On Wed, 19 Aug 2009 08:13:56 -0400, kyle.sm...@inforonics.com (Kyle Smith)
>> On Wed, Aug 19, 2009 at 11:59:39AM +0100, Ashley Sheridan wrote:
>>> No, what you're saying is 'use a log file in order to know when to look
>>> at another log file'. What would happen if you tried to access the
>>> control log file whilst it was in the process of being written to?
>>> Admittedly, you reduce your chances of failure because there is less
>>> data being written to the control log than the actual log, but the
>>> chance of reading incomplete data is still there!
>> WARNING: total newbie here.
>> If I understood Arno correctly, he was recommending to implement
>> something like the old "/var/run/*pid" files in UNIX. That way, you can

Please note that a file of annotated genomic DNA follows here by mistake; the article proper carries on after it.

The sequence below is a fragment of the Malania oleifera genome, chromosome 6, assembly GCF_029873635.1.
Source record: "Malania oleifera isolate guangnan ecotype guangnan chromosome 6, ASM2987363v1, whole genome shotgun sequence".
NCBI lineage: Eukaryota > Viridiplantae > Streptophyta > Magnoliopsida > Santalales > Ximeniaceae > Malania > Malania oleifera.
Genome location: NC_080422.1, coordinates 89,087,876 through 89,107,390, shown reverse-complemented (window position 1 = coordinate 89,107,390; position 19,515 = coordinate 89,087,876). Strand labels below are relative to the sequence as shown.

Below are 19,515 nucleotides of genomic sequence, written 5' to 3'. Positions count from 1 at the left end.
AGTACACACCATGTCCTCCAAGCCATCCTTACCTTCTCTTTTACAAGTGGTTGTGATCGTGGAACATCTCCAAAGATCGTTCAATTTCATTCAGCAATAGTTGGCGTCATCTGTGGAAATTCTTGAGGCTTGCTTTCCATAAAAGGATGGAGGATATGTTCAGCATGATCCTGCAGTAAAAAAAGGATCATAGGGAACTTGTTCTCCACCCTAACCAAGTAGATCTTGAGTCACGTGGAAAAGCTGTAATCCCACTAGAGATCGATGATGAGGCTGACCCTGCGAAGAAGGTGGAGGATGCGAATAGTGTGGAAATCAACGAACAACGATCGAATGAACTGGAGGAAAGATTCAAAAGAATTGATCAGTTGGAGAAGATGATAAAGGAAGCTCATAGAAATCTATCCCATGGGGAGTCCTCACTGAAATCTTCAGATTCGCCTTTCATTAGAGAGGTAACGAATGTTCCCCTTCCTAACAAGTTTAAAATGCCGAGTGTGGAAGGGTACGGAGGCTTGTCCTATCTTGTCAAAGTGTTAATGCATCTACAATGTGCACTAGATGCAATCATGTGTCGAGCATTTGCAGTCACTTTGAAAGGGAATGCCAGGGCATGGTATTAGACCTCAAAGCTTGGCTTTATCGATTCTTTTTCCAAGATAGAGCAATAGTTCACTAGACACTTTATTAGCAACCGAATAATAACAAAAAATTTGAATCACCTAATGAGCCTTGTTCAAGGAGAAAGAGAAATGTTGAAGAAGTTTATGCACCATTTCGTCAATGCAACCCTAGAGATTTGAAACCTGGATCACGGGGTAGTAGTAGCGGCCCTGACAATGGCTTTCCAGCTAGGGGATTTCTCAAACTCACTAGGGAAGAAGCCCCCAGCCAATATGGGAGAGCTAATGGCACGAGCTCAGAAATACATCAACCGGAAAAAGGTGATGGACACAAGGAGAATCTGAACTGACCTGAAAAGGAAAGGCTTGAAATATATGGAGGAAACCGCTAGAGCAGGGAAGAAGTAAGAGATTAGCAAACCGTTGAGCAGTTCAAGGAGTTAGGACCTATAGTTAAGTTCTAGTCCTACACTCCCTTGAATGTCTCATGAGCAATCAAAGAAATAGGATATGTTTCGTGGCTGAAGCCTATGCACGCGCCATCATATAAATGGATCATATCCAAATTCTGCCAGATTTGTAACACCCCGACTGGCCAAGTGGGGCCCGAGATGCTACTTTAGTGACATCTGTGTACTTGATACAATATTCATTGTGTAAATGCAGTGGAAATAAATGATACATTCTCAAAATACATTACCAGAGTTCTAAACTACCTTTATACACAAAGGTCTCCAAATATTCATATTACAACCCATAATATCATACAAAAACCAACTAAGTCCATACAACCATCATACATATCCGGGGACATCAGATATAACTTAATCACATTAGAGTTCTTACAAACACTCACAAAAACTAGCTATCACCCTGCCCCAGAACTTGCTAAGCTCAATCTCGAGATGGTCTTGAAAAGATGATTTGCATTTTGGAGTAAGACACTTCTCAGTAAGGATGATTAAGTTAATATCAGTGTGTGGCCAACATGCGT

>> control whether or not the previous run is already done with the file
>> before you move on.
>That is definitely the correct approach. Have the script which copies
>the log file touch a file called 'log_file.write' or some such. When
>it's done, remove the file. Your PHP script should exit if that file
>exists. Of course, given the 30 minute cron cycle, it would then have
>to wait until the next cycle. Maybe run it more often.
I gather from this discussion that PHP allows two users to open a file for R/W?
assumed it wouldn't.
Anyway, how about:
$user = 'Fred'; $try_again = true;
File_put_contents ('Busy.txt', $user);
If ($user == File_get_contents ('Busy.txt')
// Do what you have to
$try_again = false;
// Come back in 5 minutes
This has a theoretical weakness, in that Joe could check for Busy.txt in the
between your checking and writing it, and then write his copy after you had
copy. A moments delay between writing and re-reading would fix this.
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